After making it through week one of FEMA orientation, I had the weekend off! As I said in my previous post, the Bolger Center has a really great shuttle system that goes to a local mall, a CVS, and the metro station in Bethesda. So I was able to catch a ride to the metro station from the Bolger Center at 8 am and made it into Washington DC a little before 9 am.
If you’re visiting Washington DC and decide to use the metro to get around, you will be required you to purchase a “metro card.” It costs $2.00 for the card plus whatever you put on the card to travel around. I believe there were options for like a day pass for a fixed fee or weekly passes, also for a fixed fee. I put just enough on the card to get me to Union Station in DC and back to the Bethesda Station because I was planning on staying around the National Mall for the day.
So Union Station was my first planned stop in Washington DC. You’re probably wondering why I would want to hang out at a train station and take photos. I’m glad you asked!
Union Station has just went through some major restoration work through the partnership of the National Trust of Historic Preservation, American Express, Ashkenazy Acquisitions Corp, and the Union Station Redevelopment Corporation. The work was in response to the 2011 earthquake that Washington D. C. experienced; the Station’s ceiling was damaged. Oddly enough, the week before I headed into D. C. I received an email from the National Trust about the work that had been done on Union Station, which is why I placed it on my Washington Adventure Itinerary!
I arrived at Union Station around 9ish and a majority of the shops were not yet opened. I took photos of the main hall were the restoration work occurred. In the “Further Information” section at the end of this post, there are some links with more information about the work that was done and old images of the Station from the Library of Congress’s website.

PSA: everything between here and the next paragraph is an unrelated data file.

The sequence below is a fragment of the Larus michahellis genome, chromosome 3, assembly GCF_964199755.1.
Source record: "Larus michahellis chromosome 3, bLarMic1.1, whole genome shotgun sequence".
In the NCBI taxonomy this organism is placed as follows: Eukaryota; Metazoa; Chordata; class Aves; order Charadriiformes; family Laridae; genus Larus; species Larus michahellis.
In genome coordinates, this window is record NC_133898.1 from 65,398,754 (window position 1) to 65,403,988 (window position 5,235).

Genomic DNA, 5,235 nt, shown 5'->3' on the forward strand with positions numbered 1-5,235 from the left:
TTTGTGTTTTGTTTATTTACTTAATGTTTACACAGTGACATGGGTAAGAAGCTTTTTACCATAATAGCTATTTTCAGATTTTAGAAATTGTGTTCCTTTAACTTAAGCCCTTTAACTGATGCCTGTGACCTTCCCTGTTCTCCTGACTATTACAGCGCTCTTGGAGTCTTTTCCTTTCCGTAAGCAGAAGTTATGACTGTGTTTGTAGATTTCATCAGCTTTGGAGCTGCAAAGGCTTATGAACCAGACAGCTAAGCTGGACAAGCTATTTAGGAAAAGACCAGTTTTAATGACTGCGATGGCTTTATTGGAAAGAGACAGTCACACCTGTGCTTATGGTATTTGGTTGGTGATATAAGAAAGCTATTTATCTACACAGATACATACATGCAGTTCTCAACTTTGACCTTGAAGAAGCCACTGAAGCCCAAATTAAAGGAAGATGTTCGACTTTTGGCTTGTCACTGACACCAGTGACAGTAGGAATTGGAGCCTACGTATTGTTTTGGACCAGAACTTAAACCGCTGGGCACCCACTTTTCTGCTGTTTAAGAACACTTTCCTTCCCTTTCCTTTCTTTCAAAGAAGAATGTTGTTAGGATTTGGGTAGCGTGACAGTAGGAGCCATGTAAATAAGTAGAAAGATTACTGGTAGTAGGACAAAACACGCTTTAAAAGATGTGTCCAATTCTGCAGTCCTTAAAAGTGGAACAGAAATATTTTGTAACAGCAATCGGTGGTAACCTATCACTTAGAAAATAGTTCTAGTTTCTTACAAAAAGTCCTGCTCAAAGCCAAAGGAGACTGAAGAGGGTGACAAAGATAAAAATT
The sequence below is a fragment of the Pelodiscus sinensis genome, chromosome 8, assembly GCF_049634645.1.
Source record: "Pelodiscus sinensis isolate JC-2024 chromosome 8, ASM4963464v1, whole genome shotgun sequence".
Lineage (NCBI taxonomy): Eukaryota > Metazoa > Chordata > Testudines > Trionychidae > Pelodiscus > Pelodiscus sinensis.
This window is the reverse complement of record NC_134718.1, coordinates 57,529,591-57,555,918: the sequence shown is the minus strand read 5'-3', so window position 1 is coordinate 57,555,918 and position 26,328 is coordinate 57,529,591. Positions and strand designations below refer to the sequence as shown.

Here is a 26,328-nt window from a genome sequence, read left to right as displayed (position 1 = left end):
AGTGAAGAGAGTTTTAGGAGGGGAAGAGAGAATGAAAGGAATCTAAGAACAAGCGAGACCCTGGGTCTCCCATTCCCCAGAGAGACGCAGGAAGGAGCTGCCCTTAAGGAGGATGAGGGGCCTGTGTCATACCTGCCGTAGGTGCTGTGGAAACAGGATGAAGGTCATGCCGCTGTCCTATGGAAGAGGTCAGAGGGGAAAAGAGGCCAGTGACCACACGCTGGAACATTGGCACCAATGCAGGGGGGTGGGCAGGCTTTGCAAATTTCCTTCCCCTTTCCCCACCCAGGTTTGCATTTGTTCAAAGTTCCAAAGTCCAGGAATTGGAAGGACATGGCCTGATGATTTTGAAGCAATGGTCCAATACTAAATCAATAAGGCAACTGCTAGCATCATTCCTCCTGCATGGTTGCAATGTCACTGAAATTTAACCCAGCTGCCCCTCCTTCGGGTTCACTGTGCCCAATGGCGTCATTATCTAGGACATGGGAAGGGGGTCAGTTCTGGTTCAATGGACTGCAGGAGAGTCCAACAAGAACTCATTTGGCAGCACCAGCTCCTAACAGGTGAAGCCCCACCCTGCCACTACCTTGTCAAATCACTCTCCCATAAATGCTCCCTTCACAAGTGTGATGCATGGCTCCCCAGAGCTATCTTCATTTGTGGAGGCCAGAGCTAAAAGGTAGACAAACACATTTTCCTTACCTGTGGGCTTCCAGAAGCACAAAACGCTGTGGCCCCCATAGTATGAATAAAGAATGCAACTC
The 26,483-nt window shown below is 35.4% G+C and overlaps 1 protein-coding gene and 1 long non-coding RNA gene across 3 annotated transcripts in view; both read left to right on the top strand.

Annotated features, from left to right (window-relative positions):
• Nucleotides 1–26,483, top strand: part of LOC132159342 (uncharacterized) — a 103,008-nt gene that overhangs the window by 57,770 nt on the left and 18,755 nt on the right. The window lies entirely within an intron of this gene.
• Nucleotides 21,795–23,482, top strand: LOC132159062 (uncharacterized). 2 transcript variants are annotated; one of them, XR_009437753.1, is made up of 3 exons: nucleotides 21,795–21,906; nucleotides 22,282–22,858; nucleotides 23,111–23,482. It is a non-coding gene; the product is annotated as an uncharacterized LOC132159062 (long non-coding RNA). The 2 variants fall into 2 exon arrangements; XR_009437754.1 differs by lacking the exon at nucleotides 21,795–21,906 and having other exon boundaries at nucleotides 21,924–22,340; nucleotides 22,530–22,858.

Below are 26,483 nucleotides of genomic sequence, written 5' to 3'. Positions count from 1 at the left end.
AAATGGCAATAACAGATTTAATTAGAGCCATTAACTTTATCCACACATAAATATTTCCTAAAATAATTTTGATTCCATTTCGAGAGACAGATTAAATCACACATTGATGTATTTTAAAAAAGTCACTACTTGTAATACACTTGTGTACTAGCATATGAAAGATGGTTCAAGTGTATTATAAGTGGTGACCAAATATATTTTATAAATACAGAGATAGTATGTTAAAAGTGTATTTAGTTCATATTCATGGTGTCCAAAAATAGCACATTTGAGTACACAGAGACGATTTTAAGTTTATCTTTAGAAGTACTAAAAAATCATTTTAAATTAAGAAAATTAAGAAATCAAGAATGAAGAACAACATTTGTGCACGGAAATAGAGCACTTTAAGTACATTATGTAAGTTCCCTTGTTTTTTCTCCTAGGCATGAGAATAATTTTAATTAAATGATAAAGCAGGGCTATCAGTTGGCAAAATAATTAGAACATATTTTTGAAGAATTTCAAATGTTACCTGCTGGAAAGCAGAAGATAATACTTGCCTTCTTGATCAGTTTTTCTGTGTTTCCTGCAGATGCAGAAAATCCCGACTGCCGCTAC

After taking a bunch of photos of Union Station, I made my way to the Library of Congress. The Library offers free tours throughout the week and I wanted to check the place out because I love libraries! From the Station’s main entrance the walk to the Library is pretty simple: you just walk down First Street NE for a little ways and you hit the buildings of the Library of Congress!
Along the route I took some photos of the Senate Office Buildings and then detoured down Constitution Avenue where there were some nice houses and also the Belmont-Paul Women’s Equality National Monument. I didn’t go into the building but I did take some photos! I then continued down Second Street NE towards the back side of the libraries, where I walked behind the Supreme Court of the United States. Then I walked along the side facade of the Thomas Jefferson Building of the Library of Congress, where the free tour that I wanted to go to was held.